Barra: “With “Cipria e Caffè” I celebrate theater and madness” – Culture and shows

Peppe Barra excites the audience of the Festival dei Barbuti, now in its 37th edition, and does so with a two-hour concert presented by “Salerno Soul of the Mediterranean” on the occasion of the publication of his new album “Cipria e Caffè” (Disco Lazio) . Accompanying the Maestro in concert in Salerno were Paolo Del Vecchio (guitars, mandolin), Luca Urciuolo (piano, accordion), Ivan Lacagnina (percussion), Sasà Pelosi (acoustic bass), Francesco di Cristofaro (ethnic wind instruments).

Maestro Barra, what is the experimental element that comes out in your new album?

The disc is double, it has the name “Cipria e Caffè”. “Cipria” is identified with the theater, with the Baroque, and includes several pieces that I performed with the NCCP electronically reworked by Mario Conte and Paolo Del Vecchio. “Il Caffè” instead symbolizes reality, all theatrical because the language is always the same, a language that separates me from singing.

Since the days of NCPP, you have always been an experimenter…

The great Eduardo used to say: “Exams never end.” And it’s true. Everything I’ve done has always been reworked, recreated, like the fables of Basile that I recreated and adapted for a more direct understanding of the public. Every time I step on stage I recreate in that moment, there is always an innovation, otherwise I wouldn’t have fun.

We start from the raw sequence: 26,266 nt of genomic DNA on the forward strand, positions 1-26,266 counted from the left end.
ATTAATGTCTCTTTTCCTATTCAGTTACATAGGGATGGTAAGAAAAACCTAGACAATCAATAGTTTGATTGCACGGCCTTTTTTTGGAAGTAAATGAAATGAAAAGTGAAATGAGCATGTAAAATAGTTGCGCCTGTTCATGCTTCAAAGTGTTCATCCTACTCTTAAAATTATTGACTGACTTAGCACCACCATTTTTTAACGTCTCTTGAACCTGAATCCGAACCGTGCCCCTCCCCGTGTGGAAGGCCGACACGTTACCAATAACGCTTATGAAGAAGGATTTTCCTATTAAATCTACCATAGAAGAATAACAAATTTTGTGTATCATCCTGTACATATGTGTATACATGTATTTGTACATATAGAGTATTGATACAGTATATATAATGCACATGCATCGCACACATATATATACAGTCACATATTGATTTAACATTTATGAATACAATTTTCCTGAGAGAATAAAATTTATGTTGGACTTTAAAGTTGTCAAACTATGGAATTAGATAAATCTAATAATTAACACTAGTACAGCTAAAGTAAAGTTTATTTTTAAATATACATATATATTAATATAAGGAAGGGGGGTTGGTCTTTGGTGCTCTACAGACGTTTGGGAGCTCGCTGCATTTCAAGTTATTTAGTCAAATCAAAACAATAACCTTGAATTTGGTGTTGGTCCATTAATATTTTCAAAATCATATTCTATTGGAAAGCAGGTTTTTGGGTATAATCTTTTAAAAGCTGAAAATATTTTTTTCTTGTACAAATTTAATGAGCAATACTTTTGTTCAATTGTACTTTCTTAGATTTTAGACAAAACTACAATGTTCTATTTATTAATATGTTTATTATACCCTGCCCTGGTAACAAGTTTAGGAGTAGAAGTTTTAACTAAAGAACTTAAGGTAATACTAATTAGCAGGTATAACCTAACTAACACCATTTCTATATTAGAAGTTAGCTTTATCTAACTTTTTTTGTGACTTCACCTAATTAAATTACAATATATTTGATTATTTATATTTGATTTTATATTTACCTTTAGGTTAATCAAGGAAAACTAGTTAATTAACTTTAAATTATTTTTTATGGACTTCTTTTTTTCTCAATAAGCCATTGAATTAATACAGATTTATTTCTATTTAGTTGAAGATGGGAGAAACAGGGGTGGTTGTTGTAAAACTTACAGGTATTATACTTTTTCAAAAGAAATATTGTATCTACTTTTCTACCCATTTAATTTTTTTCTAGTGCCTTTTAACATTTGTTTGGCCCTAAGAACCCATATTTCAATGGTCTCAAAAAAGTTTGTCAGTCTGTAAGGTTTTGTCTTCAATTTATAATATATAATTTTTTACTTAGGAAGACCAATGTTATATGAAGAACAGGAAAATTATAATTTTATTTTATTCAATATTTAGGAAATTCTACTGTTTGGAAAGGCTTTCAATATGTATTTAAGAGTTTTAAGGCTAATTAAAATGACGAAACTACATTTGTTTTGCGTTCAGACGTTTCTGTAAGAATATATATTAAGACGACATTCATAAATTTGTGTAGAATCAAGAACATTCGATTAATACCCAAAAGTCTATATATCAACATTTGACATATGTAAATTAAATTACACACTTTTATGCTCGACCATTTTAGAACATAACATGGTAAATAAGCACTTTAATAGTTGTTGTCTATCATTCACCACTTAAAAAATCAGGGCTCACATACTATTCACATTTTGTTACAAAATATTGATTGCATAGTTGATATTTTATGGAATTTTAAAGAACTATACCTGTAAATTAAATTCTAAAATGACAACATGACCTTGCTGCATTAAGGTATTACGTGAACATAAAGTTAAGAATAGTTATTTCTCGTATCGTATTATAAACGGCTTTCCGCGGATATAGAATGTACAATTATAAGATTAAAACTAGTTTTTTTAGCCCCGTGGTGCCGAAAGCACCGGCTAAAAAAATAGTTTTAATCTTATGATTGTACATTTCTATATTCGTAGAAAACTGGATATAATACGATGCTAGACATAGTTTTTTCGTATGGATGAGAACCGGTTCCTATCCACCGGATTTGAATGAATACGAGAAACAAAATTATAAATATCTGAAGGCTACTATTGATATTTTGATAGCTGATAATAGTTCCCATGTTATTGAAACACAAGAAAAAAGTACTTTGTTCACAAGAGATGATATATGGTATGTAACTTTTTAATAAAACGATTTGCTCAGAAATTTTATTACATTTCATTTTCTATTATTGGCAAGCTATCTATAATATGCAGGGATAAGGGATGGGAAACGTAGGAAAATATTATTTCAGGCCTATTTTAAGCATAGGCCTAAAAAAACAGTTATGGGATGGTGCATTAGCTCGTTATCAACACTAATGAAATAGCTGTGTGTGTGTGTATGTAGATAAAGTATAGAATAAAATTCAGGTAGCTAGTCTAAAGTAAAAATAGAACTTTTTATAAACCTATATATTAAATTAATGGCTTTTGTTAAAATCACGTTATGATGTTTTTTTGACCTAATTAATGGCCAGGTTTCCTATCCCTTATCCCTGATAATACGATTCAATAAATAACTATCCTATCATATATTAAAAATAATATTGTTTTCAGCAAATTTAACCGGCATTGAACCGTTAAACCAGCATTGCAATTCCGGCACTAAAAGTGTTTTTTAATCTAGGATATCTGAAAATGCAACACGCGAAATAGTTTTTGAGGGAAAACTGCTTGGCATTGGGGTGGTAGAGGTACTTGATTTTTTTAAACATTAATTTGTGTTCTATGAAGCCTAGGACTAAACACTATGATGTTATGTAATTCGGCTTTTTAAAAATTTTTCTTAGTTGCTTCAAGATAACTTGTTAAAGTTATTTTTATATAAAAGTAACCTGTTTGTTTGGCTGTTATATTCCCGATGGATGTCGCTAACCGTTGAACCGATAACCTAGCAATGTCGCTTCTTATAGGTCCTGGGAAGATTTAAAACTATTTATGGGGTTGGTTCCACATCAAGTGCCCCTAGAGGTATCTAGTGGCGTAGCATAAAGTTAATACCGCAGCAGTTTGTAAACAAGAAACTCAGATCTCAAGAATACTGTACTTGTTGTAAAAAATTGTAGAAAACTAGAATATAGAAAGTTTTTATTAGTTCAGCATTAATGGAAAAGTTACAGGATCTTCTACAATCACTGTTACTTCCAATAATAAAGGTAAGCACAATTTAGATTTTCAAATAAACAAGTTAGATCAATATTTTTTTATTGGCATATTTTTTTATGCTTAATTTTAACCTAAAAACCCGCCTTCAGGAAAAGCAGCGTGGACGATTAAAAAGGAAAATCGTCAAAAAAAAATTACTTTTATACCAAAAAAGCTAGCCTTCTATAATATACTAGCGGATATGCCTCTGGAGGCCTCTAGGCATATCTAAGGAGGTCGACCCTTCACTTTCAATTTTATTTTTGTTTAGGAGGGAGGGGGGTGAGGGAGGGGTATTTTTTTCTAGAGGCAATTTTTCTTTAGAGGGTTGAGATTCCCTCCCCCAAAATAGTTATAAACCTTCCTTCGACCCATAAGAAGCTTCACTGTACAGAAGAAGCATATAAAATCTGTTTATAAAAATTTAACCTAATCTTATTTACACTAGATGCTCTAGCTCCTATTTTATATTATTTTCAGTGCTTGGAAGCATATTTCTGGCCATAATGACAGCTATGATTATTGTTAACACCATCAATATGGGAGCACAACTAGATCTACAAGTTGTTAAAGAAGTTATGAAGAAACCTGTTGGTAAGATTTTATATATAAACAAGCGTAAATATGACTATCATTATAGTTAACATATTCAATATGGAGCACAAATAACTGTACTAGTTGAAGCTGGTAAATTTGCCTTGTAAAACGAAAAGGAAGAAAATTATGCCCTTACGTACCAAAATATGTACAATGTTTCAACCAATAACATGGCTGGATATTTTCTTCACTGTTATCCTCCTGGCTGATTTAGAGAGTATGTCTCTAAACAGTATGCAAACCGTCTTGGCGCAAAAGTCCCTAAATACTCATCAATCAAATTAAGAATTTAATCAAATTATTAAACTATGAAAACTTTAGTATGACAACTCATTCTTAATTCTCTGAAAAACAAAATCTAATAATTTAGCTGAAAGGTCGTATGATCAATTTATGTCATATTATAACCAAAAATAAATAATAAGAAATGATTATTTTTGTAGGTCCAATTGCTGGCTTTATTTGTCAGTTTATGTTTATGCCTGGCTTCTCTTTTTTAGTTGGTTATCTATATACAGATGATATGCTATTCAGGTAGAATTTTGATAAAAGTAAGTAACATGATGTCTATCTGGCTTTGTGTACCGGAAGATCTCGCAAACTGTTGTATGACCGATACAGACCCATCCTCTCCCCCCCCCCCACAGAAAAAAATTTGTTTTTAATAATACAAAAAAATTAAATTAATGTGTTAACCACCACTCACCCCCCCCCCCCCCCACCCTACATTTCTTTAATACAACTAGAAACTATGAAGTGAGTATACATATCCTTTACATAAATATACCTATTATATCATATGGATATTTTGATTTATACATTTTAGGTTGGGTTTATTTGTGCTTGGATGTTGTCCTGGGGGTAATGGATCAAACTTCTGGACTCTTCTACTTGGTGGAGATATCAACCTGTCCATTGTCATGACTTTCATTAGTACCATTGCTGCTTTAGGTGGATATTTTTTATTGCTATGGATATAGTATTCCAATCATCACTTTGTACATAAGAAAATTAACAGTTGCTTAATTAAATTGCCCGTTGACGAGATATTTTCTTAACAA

In the album there is also a collaboration with Tosca, interpreter, with her superb voice, of “Se ce cienti ‘na parole” by Mario Tronco …

With Tosca it was a beautiful meeting. She is an elegant, attentive, rigorous singer. What I noticed with Tosca, which I unfortunately don’t notice with the other singers, is the perfect intonation. She has a very clear voice, coherent and everything she sings manages to convey to the public with great intensity precisely because she is also an attentive and refined student of what she interprets.

Maestro, this year Italian literature and Naples bid farewell to Raffaele La Capria, interpreter of the story of the Neapolitan bourgeoisie. Silvio Perrella, his dear friend and scholar of La Capria’s work, said that his lesson was to be able to use the critical but tempered spirit of irony. How do you remember him?

Raffaele La Capria was a dear friend of mine. What struck me more and more about him was the extraordinary humility typical of all great men. Then he was a person you could talk to about any subject, it was a real pleasure to talk to Raffale and despite his age he looked like a child. I got to know him, to admire him and he always posed in a very sweet way. It was really a serious loss.

Stefano Pignataro

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